Giant expects the new business to enhance brand image and grow its customer base. Its target revenue for 2012 is $3.3 million, the report said.

Giant has had plans to be a player in tourism for several years; in 2009, the company told the Taipei Times it would launch a travel agency to promote bike tourism in the island nation among residents and foreigners. Plans were to start trips to some of Taiwan’s most picturesque mountainous and eastern cycling routes including Hualien sto Sincheng and Alishan to Sun Moon Lake, as well as Kenting—the southernmost tip of the island—Yilan and Kinmen, a Taiwan-held islet off China’s southeast coast.

One of my major peeves with Giant is the lack of any true touring bike in their line. Giant is very keen to promote leisure cycling with very little interest in bikes for touring or commuting--bikes with typically lower margins. Instead, the company seems intent on making tourers make an unnecessary choice between road racing bikes, flat-bar mountain bikes/XC bikes, or city hybrids. None of these bikes are optimal for touring. So when I first saw this headline for Giant Adventure, I was interested. I thought they had discovered what I had been seeing all along. (I'll never forget the frustration in asking a Giant retailer to show me a touring bike... priceless)

Now, let me just clarify my thoughts. I know many readers tour on all kinds of bikes. A purpose-built tourer should be a drop-bar road frame (preferably steel) with rack and fender mounts. It should have a longer wheelbase for stability, long chainstays for comfort and foot clearance, and be more upright for comfort over long distance in the saddle. These features are optimized for touring... not forcing the rider to make sacrifices. The Surly Long Haul Trucker is an excellent example of this type of bike-- a bike that is completely missing from the Giant road catalogue.

How can they hope to properly promote touring, when they don't offer a touring bike...WTF?

Bike To Work: Infographic on Bikes As Transportation

This infographic from Andrew Sullivan at The Daily Beast helps show us why biking to work is vital for future sustainability.

Again I am reminded of Taiwan's two competing bike plans, which I outlined HERE and why the leisure model favored by the Ma government may be the wrong direction.

Biking And Health
Created by: Healthcare Management Degree

Sunday, December 18, 2011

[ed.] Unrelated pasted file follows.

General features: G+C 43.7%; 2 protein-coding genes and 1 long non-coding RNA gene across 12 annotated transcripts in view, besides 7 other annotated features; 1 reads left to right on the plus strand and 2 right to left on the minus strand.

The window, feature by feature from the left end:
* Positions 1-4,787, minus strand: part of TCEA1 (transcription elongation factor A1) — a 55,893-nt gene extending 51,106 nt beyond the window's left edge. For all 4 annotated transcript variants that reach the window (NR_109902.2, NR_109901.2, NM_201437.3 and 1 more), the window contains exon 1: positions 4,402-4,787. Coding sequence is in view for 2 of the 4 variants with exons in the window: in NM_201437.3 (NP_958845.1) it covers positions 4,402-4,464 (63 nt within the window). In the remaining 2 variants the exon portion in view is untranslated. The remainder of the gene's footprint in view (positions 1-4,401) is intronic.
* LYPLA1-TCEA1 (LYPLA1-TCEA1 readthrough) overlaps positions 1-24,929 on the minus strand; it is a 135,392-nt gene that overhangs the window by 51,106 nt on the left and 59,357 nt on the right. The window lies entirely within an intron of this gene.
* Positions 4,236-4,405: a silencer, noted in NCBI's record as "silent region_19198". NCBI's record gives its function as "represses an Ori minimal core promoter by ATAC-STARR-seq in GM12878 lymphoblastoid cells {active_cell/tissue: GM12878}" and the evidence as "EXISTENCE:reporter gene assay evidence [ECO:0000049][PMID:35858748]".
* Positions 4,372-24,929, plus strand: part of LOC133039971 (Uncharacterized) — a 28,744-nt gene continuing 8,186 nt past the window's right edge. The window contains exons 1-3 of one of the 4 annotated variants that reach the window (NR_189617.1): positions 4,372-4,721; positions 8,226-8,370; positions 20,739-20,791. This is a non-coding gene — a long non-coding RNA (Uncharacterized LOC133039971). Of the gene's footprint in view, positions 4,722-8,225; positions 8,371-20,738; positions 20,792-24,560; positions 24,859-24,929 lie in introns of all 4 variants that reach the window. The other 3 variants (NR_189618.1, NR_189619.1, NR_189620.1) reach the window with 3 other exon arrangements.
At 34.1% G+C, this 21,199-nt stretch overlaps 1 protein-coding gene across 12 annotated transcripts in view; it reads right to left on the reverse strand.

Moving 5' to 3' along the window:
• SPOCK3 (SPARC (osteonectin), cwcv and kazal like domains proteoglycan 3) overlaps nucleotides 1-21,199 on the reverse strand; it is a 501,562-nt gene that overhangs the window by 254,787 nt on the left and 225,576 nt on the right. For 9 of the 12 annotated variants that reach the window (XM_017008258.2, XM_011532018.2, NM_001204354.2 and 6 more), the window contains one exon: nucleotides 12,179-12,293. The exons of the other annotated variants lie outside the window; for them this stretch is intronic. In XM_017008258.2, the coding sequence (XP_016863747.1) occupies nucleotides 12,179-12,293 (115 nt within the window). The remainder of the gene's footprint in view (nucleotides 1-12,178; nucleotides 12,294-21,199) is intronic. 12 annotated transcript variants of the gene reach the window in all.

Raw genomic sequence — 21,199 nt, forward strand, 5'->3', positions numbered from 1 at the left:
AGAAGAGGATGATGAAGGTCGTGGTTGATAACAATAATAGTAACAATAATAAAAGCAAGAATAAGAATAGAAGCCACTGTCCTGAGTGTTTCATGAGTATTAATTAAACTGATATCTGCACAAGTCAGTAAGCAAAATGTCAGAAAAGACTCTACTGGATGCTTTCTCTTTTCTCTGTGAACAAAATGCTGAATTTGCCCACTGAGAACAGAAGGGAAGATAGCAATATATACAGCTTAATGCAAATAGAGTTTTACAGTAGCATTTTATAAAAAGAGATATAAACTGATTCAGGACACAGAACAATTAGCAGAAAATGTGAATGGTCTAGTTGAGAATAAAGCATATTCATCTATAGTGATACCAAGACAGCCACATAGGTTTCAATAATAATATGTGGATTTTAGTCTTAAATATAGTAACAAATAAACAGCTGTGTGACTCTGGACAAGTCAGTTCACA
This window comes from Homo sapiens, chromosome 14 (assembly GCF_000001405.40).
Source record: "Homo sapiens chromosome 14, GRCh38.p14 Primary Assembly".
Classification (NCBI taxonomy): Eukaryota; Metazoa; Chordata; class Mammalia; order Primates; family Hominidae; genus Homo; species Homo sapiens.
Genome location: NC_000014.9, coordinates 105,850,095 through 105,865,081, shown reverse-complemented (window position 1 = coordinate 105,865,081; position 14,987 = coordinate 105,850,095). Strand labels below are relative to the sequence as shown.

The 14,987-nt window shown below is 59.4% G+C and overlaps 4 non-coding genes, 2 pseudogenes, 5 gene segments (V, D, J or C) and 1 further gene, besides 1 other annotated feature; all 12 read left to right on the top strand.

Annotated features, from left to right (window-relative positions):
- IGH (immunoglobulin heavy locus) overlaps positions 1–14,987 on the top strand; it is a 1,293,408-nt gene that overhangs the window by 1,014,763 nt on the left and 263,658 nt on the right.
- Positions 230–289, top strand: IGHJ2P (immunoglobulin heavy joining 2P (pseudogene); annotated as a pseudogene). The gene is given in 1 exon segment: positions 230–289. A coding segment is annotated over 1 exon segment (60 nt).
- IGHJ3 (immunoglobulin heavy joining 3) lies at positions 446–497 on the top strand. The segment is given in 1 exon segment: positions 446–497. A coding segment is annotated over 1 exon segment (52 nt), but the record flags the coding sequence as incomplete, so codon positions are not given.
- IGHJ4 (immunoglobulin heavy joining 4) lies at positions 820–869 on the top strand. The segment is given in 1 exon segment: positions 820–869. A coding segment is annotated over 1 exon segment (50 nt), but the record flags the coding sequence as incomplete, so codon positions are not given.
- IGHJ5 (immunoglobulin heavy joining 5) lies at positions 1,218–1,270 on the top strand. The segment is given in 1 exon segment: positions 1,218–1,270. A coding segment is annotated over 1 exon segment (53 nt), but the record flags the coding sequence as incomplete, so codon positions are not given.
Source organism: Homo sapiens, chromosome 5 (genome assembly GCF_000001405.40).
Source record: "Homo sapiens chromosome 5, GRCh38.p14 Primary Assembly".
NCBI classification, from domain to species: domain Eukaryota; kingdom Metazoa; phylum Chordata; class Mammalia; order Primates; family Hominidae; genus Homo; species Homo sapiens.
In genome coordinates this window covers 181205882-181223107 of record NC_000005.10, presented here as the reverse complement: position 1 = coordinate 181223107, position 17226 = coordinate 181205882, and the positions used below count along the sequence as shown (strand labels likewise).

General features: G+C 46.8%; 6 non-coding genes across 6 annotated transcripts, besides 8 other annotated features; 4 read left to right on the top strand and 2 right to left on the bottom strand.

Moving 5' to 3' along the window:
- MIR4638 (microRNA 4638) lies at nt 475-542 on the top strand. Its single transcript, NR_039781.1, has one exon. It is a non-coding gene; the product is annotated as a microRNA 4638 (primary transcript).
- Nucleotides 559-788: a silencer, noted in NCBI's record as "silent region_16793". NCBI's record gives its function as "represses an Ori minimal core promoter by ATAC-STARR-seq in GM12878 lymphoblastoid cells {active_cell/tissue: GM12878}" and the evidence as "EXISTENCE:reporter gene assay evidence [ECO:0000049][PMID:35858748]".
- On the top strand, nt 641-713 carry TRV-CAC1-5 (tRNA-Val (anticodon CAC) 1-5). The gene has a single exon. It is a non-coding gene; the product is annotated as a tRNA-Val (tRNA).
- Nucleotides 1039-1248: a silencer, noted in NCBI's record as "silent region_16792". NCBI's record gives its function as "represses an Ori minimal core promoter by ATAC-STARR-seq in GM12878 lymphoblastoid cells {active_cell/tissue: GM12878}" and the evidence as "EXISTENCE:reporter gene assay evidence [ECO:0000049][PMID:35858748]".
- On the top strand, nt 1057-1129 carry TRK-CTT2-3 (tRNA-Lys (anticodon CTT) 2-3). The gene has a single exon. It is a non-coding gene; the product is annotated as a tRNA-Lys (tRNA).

From Taiwan Prison Camp to Olympic Glory: Cycling Star Honors Relative's Sacrifice on Formosa

Remains of the Kinkaseki Mining Complex

Several UK news outlets are reporting on Chris Hoy, the cycling star from Scotland, who nominated his 94 year-old great-uncle for the honor of carrying the Olympic torch during the opening of the Olympic Games, which are to be held in London during the summer of 2012.

Hoy's great-uncle, Andy Coogan, was regarded as a major Olympic contender during the 1930's, until his training was sidelined by war and he was subsequently captured during the fall of Singapore and shipped out to toil under brutal conditions in the Kinkaseki copper mines as a POW.

From STV:

Andy Coogan was a top Scottish runner until he was captured by the Japanese and almost died as a prisoner of war.
Now 94, he endured terrible beatings as a slave in a copper mine in Taiwan and survived appalling journeys on Japanese hellships that took him to a prisoner of war camp near Nagasaki, where the Atom bomb was dropped.
After nearly four years of starvation, torture and disease he returned to Scotland after the war weighing just 6st.
He never regained his pre-war form as one of Scotland's most promising athletes and missed out on his dream of selection for the 1948 Great Britain Olympic team.
The mines in the hills above present-day Jinguashi on Taiwan's northern coast were part of one of the largest pre-war industrial complexes in East Asia. Miners dug for copper, iron and even gold inside the bright green hillsides. For allied POWs the conditions were harsh with frequent beatings, backbreaking labor, and, as the war for Japan soured, even less food.

The treatment of the POWs in Taiwan does not just highlight the savage brutality of the Japanese imperial machine, it also brings into focus the role and responsibility Taiwanese played in the complex negotiations between the colonized and the colonizer; a relationship many Taiwanese have been unable to reconcile as the Taiwanese identity and experience was subsumed by the political needs of the allies and the ROC during the Cold War.

Taiwan historian, Patrick Cowsill shows the role Taiwanese guards played at POW camps around Taiwan, much like the one Mr. Coogan was assigned to.